You've Done Good

by Kevin Myrick

Daniel remembered exactly what Pop looked like when he saw him for the last time. Pop was once a tall, proud man; a man's man who spent his life outdoors. Now he was bound to an oxygen tank kept next to the tattered recliner in front of the big floor-to-ceiling windows. He spent his days looking out on the lake. Maybe he dreamed of days in nature his failing flesh took from him. Daniel didn't really know.

His eyes were glassy as Pop's mind faded with each passing sunset. The live-in nurse told Daniel that he could hug him gently while he told him good news.

"I graduated from college today," Daniel said into his one good ear.

The old man turned to him and smiled. "I remember the day I graduated. It was the same day I met your mother."

"You mean Grandma?"

"I was a lineman for the Bulldogs," Pop said. "And after that I was a merchant marine."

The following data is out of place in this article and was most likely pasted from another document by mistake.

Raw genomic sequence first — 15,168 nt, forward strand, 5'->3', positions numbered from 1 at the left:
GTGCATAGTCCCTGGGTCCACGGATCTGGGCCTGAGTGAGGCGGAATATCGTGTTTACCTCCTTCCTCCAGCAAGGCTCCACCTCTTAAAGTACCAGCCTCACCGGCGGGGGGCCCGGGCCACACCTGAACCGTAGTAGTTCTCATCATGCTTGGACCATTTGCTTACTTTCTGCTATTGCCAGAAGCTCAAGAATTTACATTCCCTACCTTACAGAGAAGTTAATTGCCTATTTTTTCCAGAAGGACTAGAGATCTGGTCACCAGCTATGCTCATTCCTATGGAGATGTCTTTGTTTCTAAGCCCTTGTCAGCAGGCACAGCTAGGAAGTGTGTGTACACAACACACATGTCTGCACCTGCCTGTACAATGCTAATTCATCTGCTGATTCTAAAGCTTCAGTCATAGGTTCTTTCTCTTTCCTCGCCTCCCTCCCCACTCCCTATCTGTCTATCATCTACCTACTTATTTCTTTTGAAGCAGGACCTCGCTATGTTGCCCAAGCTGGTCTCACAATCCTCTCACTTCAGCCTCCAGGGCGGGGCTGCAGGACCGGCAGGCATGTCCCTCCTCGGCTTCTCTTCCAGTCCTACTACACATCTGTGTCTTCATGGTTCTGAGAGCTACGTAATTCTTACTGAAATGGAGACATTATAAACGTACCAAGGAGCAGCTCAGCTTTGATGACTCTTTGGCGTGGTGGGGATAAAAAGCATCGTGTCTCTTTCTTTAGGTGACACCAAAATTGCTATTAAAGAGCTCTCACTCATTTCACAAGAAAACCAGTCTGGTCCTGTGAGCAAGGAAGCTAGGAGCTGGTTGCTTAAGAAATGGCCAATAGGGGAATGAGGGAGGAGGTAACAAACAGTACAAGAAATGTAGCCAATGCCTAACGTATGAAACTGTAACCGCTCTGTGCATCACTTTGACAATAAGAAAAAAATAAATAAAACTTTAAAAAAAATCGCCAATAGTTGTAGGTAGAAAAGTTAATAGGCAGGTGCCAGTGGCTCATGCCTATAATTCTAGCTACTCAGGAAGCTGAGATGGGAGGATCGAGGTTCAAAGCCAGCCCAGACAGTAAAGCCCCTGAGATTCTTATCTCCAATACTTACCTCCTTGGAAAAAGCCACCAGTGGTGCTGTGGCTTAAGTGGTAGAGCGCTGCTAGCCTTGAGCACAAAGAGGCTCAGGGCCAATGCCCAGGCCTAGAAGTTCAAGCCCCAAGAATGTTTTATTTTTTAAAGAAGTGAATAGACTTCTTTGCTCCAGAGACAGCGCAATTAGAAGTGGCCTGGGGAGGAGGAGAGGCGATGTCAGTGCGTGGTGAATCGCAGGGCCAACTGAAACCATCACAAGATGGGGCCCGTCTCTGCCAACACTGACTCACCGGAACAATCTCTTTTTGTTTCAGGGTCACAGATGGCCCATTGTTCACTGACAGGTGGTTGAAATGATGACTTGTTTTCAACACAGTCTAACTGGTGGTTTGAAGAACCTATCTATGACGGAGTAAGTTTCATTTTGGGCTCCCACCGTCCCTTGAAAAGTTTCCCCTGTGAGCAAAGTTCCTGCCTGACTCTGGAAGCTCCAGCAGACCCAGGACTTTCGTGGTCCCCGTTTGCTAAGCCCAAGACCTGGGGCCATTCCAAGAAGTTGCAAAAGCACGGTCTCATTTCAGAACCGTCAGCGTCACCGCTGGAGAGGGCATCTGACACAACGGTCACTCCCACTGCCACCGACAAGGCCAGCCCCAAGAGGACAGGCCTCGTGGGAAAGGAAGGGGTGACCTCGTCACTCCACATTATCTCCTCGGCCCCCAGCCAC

Pop told stories Daniel had heard a million times, but it didn't matter. Pop would wheeze and cough, start up anew about the time he shot a hole-in-one on a Maui golf course as Daniel sat patiently and listened. He hoped to gain some wisdom, but there was none for Pop to give. For a fleeting moment, eyes seemed to clear and the man spoke as if he were coming out of the pea soup fog that formed over the lake on spring mornings.

"Son," he said. "You've done good."

He told the old man thanks but he didn't really know what he meant. It was hard to tell what Pop meant by anything anymore. All he had now were stories.

Daniel didn't know that would be the last time to see the old man. A year later, Daniel helped carry his heavy casket out of the funeral home, and flinched as the Navy men fired their rifles skyward. In those moments, Daniel thought about Pop's last words to him. Maybe he'd done good, but Daniel didn't believe he was a good man. Not a good man like Pop.